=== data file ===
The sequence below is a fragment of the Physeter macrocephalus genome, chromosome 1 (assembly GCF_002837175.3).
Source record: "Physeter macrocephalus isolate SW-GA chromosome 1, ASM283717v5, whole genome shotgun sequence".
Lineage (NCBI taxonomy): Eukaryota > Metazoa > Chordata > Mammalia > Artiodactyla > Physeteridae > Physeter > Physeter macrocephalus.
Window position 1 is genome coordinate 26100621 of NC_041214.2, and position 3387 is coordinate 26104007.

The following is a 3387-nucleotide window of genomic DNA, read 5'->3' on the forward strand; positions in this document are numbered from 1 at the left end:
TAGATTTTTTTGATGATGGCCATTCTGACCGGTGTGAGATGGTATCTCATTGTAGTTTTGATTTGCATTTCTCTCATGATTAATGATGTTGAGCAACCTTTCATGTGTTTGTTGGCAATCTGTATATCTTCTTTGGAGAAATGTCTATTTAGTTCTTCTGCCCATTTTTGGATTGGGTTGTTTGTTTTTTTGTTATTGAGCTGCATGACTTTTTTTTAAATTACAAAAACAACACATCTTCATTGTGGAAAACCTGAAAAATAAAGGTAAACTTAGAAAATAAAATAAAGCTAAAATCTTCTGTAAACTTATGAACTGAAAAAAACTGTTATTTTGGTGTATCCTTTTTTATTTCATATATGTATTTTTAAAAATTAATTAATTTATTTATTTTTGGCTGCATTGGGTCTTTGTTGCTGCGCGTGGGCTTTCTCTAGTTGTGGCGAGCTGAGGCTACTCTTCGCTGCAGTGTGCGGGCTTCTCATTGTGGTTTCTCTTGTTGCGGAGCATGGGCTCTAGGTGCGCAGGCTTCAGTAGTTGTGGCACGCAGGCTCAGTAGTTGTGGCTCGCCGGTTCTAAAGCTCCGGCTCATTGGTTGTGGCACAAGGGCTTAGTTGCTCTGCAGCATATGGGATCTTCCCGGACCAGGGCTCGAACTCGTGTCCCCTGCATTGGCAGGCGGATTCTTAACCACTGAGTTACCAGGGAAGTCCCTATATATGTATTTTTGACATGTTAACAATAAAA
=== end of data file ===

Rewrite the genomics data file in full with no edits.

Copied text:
The sequence below is a fragment of the Physeter macrocephalus genome, chromosome 1 (assembly GCF_002837175.3).
Source record: "Physeter macrocephalus isolate SW-GA chromosome 1, ASM283717v5, whole genome shotgun sequence".
Lineage (NCBI taxonomy): Eukaryota > Metazoa > Chordata > Mammalia > Artiodactyla > Physeteridae > Physeter > Physeter macrocephalus.
Window position 1 is genome coordinate 26100621 of NC_041214.2, and position 3387 is coordinate 26104007.

The following is a 3387-nucleotide window of genomic DNA, read 5'->3' on the forward strand; positions in this document are numbered from 1 at the left end:
TAGATTTTTTTGATGATGGCCATTCTGACCGGTGTGAGATGGTATCTCATTGTAGTTTTGATTTGCATTTCTCTCATGATTAATGATGTTGAGCAACCTTTCATGTGTTTGTTGGCAATCTGTATATCTTCTTTGGAGAAATGTCTATTTAGTTCTTCTGCCCATTTTTGGATTGGGTTGTTTGTTTTTTTGTTATTGAGCTGCATGACTTTTTTTTAAATTACAAAAACAACACATCTTCATTGTGGAAAACCTGAAAAATAAAGGTAAACTTAGAAAATAAAATAAAGCTAAAATCTTCTGTAAACTTATGAACTGAAAAAAACTGTTATTTTGGTGTATCCTTTTTTATTTCATATATGTATTTTTAAAAATTAATTAATTTATTTATTTTTGGCTGCATTGGGTCTTTGTTGCTGCGCGTGGGCTTTCTCTAGTTGTGGCGAGCTGAGGCTACTCTTCGCTGCAGTGTGCGGGCTTCTCATTGTGGTTTCTCTTGTTGCGGAGCATGGGCTCTAGGTGCGCAGGCTTCAGTAGTTGTGGCACGCAGGCTCAGTAGTTGTGGCTCGCCGGTTCTAAAGCTCCGGCTCATTGGTTGTGGCACAAGGGCTTAGTTGCTCTGCAGCATATGGGATCTTCCCGGACCAGGGCTCGAACTCGTGTCCCCTGCATTGGCAGGCGGATTCTTAACCACTGAGTTACCAGGGAAGTCCCTATATATGTATTTTTGACATGTTAACAATAAAA